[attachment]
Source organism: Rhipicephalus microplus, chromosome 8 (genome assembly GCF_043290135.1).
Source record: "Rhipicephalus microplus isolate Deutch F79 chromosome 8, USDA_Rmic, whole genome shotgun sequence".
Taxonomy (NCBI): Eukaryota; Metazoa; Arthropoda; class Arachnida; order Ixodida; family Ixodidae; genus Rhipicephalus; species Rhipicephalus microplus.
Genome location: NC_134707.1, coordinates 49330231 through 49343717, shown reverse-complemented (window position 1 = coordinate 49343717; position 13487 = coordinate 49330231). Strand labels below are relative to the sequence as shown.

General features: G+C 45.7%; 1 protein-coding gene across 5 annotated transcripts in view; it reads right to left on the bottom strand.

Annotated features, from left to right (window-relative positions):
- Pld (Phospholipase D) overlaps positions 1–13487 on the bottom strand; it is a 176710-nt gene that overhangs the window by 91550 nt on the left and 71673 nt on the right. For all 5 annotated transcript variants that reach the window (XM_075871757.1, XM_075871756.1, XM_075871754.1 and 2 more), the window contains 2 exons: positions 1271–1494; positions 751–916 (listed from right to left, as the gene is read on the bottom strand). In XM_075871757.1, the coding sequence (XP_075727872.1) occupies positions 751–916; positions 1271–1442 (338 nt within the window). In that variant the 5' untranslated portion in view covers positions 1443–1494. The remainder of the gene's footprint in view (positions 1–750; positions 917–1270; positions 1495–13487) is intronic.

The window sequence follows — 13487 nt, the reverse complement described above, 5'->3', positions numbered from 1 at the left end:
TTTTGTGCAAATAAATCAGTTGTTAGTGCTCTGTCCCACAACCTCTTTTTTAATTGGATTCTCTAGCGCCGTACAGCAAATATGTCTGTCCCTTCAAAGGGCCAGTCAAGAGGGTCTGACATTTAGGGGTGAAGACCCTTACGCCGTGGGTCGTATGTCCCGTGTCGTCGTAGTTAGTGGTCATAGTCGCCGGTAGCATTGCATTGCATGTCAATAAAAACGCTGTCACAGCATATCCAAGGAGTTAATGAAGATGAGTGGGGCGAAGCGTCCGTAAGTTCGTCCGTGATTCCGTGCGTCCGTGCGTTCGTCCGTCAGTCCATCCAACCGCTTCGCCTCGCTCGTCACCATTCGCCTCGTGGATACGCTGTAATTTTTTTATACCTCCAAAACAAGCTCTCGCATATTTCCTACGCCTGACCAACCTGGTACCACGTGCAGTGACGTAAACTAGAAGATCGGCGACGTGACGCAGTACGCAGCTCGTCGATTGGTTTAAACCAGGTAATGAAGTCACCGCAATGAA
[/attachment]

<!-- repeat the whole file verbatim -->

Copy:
Source organism: Rhipicephalus microplus, chromosome 8 (genome assembly GCF_043290135.1).
Source record: "Rhipicephalus microplus isolate Deutch F79 chromosome 8, USDA_Rmic, whole genome shotgun sequence".
Taxonomy (NCBI): Eukaryota; Metazoa; Arthropoda; class Arachnida; order Ixodida; family Ixodidae; genus Rhipicephalus; species Rhipicephalus microplus.
Genome location: NC_134707.1, coordinates 49330231 through 49343717, shown reverse-complemented (window position 1 = coordinate 49343717; position 13487 = coordinate 49330231). Strand labels below are relative to the sequence as shown.

General features: G+C 45.7%; 1 protein-coding gene across 5 annotated transcripts in view; it reads right to left on the bottom strand.

Annotated features, from left to right (window-relative positions):
- Pld (Phospholipase D) overlaps positions 1–13487 on the bottom strand; it is a 176710-nt gene that overhangs the window by 91550 nt on the left and 71673 nt on the right. For all 5 annotated transcript variants that reach the window (XM_075871757.1, XM_075871756.1, XM_075871754.1 and 2 more), the window contains 2 exons: positions 1271–1494; positions 751–916 (listed from right to left, as the gene is read on the bottom strand). In XM_075871757.1, the coding sequence (XP_075727872.1) occupies positions 751–916; positions 1271–1442 (338 nt within the window). In that variant the 5' untranslated portion in view covers positions 1443–1494. The remainder of the gene's footprint in view (positions 1–750; positions 917–1270; positions 1495–13487) is intronic.

The window sequence follows — 13487 nt, the reverse complement described above, 5'->3', positions numbered from 1 at the left end:
TTTTGTGCAAATAAATCAGTTGTTAGTGCTCTGTCCCACAACCTCTTTTTTAATTGGATTCTCTAGCGCCGTACAGCAAATATGTCTGTCCCTTCAAAGGGCCAGTCAAGAGGGTCTGACATTTAGGGGTGAAGACCCTTACGCCGTGGGTCGTATGTCCCGTGTCGTCGTAGTTAGTGGTCATAGTCGCCGGTAGCATTGCATTGCATGTCAATAAAAACGCTGTCACAGCATATCCAAGGAGTTAATGAAGATGAGTGGGGCGAAGCGTCCGTAAGTTCGTCCGTGATTCCGTGCGTCCGTGCGTTCGTCCGTCAGTCCATCCAACCGCTTCGCCTCGCTCGTCACCATTCGCCTCGTGGATACGCTGTAATTTTTTTATACCTCCAAAACAAGCTCTCGCATATTTCCTACGCCTGACCAACCTGGTACCACGTGCAGTGACGTAAACTAGAAGATCGGCGACGTGACGCAGTACGCAGCTCGTCGATTGGTTTAAACCAGGTAATGAAGTCACCGCAATGAA